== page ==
In the latest Des Moines Register/Bloomberg Politics poll, Iowa Republicans were asked to rate how attractive they found Carson’s candidacy, based on some of his more bizarre statements. Eighty-one percent of responders found his comparison of the Affordable Care Act to slavery “very attractive” or “mostly attractive.” Seventy-three percent liked that he raised questions about whether or not a Muslim should be president of the United States, and 77 percent were onboard when he said that if Jews had been armed, Hitler wouldn’t have been able to kill so many people.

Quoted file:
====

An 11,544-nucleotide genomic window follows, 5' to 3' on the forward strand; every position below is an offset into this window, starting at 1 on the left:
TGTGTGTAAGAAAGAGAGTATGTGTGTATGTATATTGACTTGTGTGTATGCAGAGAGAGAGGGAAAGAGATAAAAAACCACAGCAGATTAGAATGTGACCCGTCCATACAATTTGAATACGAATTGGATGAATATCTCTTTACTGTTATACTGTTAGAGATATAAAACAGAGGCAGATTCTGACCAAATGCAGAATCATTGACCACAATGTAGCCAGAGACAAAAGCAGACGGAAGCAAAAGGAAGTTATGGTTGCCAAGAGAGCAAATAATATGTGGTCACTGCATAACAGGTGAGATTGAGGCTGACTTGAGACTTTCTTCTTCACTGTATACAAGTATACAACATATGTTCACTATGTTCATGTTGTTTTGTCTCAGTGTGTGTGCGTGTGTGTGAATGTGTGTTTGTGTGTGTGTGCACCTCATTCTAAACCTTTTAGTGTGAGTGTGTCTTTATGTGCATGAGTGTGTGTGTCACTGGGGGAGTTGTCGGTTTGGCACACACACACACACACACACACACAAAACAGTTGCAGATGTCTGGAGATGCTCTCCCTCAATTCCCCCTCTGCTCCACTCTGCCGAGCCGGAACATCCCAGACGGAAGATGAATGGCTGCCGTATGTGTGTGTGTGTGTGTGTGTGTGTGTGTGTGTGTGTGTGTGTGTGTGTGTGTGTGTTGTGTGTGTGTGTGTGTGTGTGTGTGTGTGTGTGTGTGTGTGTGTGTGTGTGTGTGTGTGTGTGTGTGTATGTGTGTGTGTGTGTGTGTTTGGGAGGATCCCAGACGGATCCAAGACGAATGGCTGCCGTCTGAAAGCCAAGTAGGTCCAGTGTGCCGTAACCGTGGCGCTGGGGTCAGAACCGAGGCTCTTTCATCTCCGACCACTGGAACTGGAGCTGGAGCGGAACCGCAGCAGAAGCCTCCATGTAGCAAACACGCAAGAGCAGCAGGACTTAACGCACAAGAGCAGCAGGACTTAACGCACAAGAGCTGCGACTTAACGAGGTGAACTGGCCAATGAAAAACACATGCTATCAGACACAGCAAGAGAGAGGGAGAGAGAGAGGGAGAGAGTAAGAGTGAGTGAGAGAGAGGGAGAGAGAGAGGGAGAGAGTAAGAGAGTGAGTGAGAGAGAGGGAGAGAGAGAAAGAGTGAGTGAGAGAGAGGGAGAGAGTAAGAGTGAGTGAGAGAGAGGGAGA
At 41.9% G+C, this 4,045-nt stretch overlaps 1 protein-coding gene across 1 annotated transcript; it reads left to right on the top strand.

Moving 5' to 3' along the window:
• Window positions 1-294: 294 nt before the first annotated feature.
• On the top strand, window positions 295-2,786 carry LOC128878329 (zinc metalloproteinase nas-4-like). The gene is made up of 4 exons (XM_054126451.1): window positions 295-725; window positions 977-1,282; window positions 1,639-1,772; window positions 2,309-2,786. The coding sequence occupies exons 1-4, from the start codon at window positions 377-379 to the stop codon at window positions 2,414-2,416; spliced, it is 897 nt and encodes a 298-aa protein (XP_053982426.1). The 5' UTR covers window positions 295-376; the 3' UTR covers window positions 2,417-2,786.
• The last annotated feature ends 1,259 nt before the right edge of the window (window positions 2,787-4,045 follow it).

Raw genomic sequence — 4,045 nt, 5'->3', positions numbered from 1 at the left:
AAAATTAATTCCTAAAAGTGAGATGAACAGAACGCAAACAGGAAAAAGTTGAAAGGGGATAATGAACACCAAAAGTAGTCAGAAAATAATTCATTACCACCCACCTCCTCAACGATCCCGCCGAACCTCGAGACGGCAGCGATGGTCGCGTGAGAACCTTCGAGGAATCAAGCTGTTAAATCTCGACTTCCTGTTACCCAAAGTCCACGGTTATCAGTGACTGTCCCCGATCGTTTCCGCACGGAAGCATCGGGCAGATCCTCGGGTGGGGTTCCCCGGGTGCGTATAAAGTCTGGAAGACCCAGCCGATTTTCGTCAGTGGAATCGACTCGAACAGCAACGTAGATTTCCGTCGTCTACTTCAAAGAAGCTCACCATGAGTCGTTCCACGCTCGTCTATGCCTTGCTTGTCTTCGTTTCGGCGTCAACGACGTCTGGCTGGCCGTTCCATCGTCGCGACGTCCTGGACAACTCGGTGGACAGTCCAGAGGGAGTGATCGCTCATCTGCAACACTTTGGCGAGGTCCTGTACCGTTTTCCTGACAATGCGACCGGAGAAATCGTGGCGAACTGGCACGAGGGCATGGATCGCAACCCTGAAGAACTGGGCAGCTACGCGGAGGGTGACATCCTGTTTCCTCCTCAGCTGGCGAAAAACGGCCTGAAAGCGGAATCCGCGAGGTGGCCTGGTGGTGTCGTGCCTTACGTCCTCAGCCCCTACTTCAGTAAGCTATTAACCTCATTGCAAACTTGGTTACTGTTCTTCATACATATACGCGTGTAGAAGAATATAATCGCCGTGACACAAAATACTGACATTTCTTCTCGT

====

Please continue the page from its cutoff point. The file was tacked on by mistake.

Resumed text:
In this election, crazy statements are rewarded with higher poll numbers. As Paul Waldman wrote in the Prospect, the Republican Party has spent so much of the last six years or so riling up its base and making people angry with the establishment, that the doors are now wide open for outsiders. These outsiders’ campaigns against career politicians have worked so well, a man who has never held a position in government and who believes that making health care more affordable is tantamount to American slavery is the newest frontrunner.